Re: [RFC] New kernel-message logging API (take 2)

From: Geert Uytterhoeven
Date: Fri Sep 28 2007 - 03:31:35 EST

On Thu, 27 Sep 2007, Vegard Nossum wrote:
> It should be possible to optimize out multi-line (block) entries
> based on log-level filtering even though the log-level is only given
> in the first call (the initializer). It may take the shape of an
> if-block that spans several macros. This is not very elegant or robust
> if the macros are used incorrectly, however. Aborting a message can
> also be hard this way (since the abort would usually appear inside an
> if-statement that tests for some abnormal condition, thus appear in a
> different block, and thoroughly mess up the bracket order).
> Example: {
> #define kprint_block_init(block, loglevel) \
> if(loglevel > CONFIG_KPRINT_LOGLEVEL_MAX) { \
> kprint_real_block_init(block, loglevel);
> #define kprint_block(block, fmt, ...) \
> kprint_real_block(block, fmt, ## __VA_ARGS__);
> #define kprint_block_flush(block) \
> kprint_real_block_flush(block); \
> }
> /* Thus, this C code: */
> kprint_block_init(&block, KPRINT_INFO);
> kprint_block(&block, "Hello world");
> kprint_block_flush(&block);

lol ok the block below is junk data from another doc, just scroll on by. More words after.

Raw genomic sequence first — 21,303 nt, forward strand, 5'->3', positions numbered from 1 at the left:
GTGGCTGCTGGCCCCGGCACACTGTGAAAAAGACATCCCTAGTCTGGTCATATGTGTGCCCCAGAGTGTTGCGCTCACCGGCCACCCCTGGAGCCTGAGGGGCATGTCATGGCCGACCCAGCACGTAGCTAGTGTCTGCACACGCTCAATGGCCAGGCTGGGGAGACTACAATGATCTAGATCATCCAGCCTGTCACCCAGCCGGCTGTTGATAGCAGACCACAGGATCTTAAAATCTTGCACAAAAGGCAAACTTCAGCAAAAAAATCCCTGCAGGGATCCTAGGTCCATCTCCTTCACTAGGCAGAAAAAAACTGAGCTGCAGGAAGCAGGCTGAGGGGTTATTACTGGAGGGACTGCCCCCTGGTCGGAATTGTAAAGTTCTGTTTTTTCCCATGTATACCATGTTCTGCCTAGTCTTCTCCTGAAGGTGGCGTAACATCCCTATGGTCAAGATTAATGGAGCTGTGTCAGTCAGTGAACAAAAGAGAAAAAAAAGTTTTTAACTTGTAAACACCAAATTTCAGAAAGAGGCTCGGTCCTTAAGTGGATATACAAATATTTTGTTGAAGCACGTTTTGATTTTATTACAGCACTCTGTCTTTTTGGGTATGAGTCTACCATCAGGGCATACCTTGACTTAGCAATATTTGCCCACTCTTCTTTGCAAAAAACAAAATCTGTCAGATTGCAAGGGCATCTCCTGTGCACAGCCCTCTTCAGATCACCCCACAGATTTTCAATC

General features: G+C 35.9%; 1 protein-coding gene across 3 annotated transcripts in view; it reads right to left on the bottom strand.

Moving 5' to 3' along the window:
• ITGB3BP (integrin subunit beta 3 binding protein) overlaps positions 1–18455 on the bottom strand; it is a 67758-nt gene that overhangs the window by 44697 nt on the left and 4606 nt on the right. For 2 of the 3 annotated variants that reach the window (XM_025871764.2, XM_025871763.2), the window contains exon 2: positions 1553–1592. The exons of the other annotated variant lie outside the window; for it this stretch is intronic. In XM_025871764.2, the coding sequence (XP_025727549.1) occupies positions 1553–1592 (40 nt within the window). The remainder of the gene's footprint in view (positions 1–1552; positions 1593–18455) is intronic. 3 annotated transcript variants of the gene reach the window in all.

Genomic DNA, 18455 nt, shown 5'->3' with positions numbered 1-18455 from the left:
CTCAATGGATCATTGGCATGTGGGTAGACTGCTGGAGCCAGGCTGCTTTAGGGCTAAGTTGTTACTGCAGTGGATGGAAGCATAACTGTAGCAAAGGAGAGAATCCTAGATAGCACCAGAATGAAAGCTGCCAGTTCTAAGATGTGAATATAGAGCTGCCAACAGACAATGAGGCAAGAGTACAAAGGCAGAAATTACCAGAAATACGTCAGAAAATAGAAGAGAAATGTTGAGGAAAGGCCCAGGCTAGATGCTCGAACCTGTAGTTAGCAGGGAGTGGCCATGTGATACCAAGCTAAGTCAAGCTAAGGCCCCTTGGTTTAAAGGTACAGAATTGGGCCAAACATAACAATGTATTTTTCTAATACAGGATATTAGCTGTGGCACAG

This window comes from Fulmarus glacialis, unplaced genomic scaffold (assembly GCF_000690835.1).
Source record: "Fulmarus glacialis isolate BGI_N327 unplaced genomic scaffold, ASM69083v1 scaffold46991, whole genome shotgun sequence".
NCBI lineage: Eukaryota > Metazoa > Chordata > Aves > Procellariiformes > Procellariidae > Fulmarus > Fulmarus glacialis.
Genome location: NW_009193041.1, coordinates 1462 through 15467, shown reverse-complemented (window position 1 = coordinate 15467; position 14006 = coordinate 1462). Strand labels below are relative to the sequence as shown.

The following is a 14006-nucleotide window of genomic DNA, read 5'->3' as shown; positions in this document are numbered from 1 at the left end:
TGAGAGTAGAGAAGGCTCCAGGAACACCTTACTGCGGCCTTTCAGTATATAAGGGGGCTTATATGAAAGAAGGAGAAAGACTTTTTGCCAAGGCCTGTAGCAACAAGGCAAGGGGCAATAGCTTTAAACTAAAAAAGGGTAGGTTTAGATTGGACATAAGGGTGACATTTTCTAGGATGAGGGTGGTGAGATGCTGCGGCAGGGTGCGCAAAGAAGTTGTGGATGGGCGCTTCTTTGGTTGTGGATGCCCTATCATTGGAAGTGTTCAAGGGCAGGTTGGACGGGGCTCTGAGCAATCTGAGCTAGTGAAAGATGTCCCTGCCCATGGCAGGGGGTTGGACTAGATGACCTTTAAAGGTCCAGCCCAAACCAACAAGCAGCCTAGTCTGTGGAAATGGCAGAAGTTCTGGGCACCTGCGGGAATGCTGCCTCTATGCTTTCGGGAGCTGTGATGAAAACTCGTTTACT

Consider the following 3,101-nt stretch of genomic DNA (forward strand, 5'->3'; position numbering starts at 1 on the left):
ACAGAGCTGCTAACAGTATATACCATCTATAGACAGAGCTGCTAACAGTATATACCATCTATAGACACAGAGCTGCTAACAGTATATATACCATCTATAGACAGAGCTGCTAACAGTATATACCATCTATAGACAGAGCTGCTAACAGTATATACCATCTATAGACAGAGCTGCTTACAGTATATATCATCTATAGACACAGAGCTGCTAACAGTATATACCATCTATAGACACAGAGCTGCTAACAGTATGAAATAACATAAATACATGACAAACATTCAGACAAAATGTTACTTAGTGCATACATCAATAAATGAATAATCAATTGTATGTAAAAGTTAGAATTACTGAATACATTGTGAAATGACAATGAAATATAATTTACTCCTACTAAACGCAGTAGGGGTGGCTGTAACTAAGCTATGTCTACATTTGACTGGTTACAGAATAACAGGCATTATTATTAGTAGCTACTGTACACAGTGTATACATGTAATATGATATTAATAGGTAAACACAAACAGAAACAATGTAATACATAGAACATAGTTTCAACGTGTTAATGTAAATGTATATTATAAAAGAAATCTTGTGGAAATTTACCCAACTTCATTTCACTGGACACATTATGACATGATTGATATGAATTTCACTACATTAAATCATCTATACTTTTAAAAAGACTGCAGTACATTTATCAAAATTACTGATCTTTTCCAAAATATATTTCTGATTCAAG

> /* Would pre-process into this: */
> if(6 < 4) {
> kprint_real_block_init(&block, 6);
> kprint_real_block(&block, "Hello world");
> kprint_block_flush(&block);
> }
> }

If-blocks spanning macros are really dangerous!

E.g. an Ethernet driver may want to do:

kprint_block(&block, "MAC ");
for (i = 0; i < 6; i++) {
card->mac[i] = obtain_mac_byte_from_hw(i);
kprint_block(&block, "%02x", card->mac[i]);

This looks (and should be) innocent, but the actual MAC addres retrieval
would never be executed if loglevel <= CONFIG_KPRINT_LOGLEVEL_MAX.

Can't you store the loglevel in the kprint_block and check it in all
successive kprint_*() macros? If gcc knows it's constant, it can optimize
the non-wanted code away. As other fields in struct kprint_block cannot be
constant (they store internal state), you have to split it like:

struct kprint_block {
int loglevel;
struct real_kprint_block real; /* internal state */

and pass &block.real() instead of &block to all successive internal functions.
I haven't tried this, so let's hope gcc is actually smart enough...



Geert Uytterhoeven -- There's lots of Linux beyond ia32 -- geert@xxxxxxxxxxxxxx

In personal conversations with technical people, I call myself a hacker. But
when I'm talking to journalists I just say "programmer" or something like that.
-- Linus Torvalds
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